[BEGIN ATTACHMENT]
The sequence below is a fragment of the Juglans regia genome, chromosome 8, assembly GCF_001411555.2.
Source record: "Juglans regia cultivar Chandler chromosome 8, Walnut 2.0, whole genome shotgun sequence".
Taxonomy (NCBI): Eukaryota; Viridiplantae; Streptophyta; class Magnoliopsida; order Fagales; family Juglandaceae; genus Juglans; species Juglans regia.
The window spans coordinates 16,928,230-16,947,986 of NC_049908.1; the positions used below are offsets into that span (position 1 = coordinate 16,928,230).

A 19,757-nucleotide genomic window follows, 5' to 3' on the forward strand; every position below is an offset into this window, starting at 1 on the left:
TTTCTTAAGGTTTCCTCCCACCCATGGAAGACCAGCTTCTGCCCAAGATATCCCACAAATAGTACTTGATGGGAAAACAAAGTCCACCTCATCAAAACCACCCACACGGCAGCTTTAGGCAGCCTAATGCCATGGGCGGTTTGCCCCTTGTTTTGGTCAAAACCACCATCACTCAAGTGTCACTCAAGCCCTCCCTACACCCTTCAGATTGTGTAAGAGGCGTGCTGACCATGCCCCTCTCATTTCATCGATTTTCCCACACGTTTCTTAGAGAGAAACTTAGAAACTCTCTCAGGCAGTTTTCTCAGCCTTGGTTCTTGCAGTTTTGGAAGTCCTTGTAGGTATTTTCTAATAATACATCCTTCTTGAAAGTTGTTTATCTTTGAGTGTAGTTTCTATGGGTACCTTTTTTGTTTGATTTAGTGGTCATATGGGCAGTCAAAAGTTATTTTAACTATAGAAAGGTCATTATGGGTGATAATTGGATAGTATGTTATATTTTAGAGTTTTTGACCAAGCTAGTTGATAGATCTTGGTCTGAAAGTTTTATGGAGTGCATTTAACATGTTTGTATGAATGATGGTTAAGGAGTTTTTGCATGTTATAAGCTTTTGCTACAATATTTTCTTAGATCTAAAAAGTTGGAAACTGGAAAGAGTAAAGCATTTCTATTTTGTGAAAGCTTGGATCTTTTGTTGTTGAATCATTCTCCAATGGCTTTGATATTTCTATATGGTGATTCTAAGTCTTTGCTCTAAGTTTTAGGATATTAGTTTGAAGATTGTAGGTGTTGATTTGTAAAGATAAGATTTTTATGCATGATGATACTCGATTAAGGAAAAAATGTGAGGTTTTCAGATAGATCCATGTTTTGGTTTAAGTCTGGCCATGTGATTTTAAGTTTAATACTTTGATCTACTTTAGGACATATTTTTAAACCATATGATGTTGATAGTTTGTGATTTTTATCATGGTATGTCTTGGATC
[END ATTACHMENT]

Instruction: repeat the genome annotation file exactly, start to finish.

The sequence below is a fragment of the Juglans regia genome, chromosome 8, assembly GCF_001411555.2.
Source record: "Juglans regia cultivar Chandler chromosome 8, Walnut 2.0, whole genome shotgun sequence".
Taxonomy (NCBI): Eukaryota; Viridiplantae; Streptophyta; class Magnoliopsida; order Fagales; family Juglandaceae; genus Juglans; species Juglans regia.
The window spans coordinates 16,928,230-16,947,986 of NC_049908.1; the positions used below are offsets into that span (position 1 = coordinate 16,928,230).

A 19,757-nucleotide genomic window follows, 5' to 3' on the forward strand; every position below is an offset into this window, starting at 1 on the left:
TTTCTTAAGGTTTCCTCCCACCCATGGAAGACCAGCTTCTGCCCAAGATATCCCACAAATAGTACTTGATGGGAAAACAAAGTCCACCTCATCAAAACCACCCACACGGCAGCTTTAGGCAGCCTAATGCCATGGGCGGTTTGCCCCTTGTTTTGGTCAAAACCACCATCACTCAAGTGTCACTCAAGCCCTCCCTACACCCTTCAGATTGTGTAAGAGGCGTGCTGACCATGCCCCTCTCATTTCATCGATTTTCCCACACGTTTCTTAGAGAGAAACTTAGAAACTCTCTCAGGCAGTTTTCTCAGCCTTGGTTCTTGCAGTTTTGGAAGTCCTTGTAGGTATTTTCTAATAATACATCCTTCTTGAAAGTTGTTTATCTTTGAGTGTAGTTTCTATGGGTACCTTTTTTGTTTGATTTAGTGGTCATATGGGCAGTCAAAAGTTATTTTAACTATAGAAAGGTCATTATGGGTGATAATTGGATAGTATGTTATATTTTAGAGTTTTTGACCAAGCTAGTTGATAGATCTTGGTCTGAAAGTTTTATGGAGTGCATTTAACATGTTTGTATGAATGATGGTTAAGGAGTTTTTGCATGTTATAAGCTTTTGCTACAATATTTTCTTAGATCTAAAAAGTTGGAAACTGGAAAGAGTAAAGCATTTCTATTTTGTGAAAGCTTGGATCTTTTGTTGTTGAATCATTCTCCAATGGCTTTGATATTTCTATATGGTGATTCTAAGTCTTTGCTCTAAGTTTTAGGATATTAGTTTGAAGATTGTAGGTGTTGATTTGTAAAGATAAGATTTTTATGCATGATGATACTCGATTAAGGAAAAAATGTGAGGTTTTCAGATAGATCCATGTTTTGGTTTAAGTCTGGCCATGTGATTTTAAGTTTAATACTTTGATCTACTTTAGGACATATTTTTAAACCATATGATGTTGATAGTTTGTGATTTTTATCATGGTATGTCTTGGATC